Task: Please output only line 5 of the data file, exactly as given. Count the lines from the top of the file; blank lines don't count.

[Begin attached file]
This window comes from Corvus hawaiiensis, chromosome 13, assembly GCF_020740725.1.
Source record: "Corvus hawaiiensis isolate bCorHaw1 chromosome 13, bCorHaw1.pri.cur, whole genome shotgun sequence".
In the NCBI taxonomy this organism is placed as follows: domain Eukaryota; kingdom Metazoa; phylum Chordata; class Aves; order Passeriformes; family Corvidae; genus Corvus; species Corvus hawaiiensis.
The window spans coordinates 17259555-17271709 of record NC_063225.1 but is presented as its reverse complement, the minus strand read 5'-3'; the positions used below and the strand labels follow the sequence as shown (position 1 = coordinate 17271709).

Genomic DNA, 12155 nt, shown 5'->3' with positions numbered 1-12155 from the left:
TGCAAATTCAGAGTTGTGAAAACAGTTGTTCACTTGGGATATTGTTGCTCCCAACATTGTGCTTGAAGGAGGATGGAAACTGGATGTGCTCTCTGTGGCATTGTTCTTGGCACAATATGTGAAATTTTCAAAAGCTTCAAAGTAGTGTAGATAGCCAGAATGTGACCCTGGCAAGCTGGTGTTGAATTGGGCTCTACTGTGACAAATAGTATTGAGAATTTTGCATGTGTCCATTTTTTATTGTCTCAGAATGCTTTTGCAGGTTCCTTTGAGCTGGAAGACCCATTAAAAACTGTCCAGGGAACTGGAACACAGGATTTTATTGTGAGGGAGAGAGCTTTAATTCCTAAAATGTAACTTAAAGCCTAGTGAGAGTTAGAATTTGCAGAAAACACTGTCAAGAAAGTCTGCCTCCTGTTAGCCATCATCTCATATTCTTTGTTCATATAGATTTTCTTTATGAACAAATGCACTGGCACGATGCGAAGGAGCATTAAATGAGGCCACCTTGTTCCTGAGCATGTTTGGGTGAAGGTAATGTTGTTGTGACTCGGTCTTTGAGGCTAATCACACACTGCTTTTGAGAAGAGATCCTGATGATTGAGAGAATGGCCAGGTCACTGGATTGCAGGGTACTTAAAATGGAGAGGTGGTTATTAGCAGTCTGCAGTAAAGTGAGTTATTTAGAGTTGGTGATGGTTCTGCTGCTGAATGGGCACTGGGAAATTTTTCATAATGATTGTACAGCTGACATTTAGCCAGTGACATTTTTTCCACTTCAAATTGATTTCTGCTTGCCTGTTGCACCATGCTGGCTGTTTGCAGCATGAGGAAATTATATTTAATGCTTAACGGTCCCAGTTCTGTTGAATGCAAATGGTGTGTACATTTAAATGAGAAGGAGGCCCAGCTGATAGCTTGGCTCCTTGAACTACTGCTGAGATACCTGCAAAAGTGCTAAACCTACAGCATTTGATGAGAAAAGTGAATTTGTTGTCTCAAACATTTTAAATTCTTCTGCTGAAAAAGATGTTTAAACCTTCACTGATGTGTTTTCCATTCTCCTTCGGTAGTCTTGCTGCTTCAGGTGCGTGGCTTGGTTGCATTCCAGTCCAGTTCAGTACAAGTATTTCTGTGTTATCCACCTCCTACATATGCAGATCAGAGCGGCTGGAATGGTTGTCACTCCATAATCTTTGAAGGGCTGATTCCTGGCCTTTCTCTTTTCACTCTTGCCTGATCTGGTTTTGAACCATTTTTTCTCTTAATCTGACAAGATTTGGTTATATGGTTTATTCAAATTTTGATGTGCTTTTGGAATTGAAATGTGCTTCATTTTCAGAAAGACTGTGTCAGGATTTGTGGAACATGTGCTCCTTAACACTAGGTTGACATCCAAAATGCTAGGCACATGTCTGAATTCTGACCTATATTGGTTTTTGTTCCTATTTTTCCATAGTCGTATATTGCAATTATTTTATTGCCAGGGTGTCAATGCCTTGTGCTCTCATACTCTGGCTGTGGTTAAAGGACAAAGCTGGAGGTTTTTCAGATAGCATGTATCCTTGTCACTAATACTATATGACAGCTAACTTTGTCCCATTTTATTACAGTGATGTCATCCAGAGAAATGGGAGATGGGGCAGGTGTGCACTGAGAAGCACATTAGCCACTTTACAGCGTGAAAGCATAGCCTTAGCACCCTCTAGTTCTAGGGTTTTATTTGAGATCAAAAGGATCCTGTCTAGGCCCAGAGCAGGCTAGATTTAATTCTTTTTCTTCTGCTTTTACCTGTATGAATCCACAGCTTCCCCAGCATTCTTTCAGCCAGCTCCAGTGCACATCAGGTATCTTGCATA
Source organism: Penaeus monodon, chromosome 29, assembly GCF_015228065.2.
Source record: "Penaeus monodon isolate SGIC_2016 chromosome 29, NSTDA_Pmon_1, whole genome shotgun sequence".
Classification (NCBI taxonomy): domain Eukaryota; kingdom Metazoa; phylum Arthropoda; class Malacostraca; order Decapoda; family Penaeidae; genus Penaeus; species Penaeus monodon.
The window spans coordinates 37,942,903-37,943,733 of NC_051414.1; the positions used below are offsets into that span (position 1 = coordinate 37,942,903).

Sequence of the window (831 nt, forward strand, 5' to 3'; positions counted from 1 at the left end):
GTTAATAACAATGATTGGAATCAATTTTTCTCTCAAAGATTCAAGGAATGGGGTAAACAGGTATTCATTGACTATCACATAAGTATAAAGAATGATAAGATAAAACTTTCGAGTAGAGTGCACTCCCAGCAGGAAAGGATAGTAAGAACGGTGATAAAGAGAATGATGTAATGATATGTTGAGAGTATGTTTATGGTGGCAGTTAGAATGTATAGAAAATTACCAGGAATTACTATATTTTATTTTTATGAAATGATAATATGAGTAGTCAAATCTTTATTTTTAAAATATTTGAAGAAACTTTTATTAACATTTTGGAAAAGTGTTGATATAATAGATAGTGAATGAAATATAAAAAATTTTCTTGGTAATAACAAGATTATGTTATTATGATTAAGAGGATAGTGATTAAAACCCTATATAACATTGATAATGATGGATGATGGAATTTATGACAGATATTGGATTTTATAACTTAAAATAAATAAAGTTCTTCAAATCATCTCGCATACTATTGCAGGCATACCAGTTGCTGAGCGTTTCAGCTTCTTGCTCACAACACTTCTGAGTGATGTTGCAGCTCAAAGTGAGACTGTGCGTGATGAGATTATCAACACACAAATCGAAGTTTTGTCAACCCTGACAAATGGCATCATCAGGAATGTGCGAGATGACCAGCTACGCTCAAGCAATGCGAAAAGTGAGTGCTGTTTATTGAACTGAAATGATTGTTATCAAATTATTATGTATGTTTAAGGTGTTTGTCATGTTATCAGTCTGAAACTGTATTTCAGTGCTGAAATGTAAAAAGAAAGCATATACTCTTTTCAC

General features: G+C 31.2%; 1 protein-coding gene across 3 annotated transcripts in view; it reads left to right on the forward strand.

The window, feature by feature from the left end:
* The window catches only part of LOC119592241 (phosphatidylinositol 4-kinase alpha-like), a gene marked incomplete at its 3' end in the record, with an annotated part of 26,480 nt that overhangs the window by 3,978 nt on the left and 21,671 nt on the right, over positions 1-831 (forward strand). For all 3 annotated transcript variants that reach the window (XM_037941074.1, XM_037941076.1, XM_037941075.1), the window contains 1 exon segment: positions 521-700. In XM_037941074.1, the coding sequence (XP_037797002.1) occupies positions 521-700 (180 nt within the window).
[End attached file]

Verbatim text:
Genomic DNA, 12155 nt, shown 5'->3' with positions numbered 1-12155 from the left: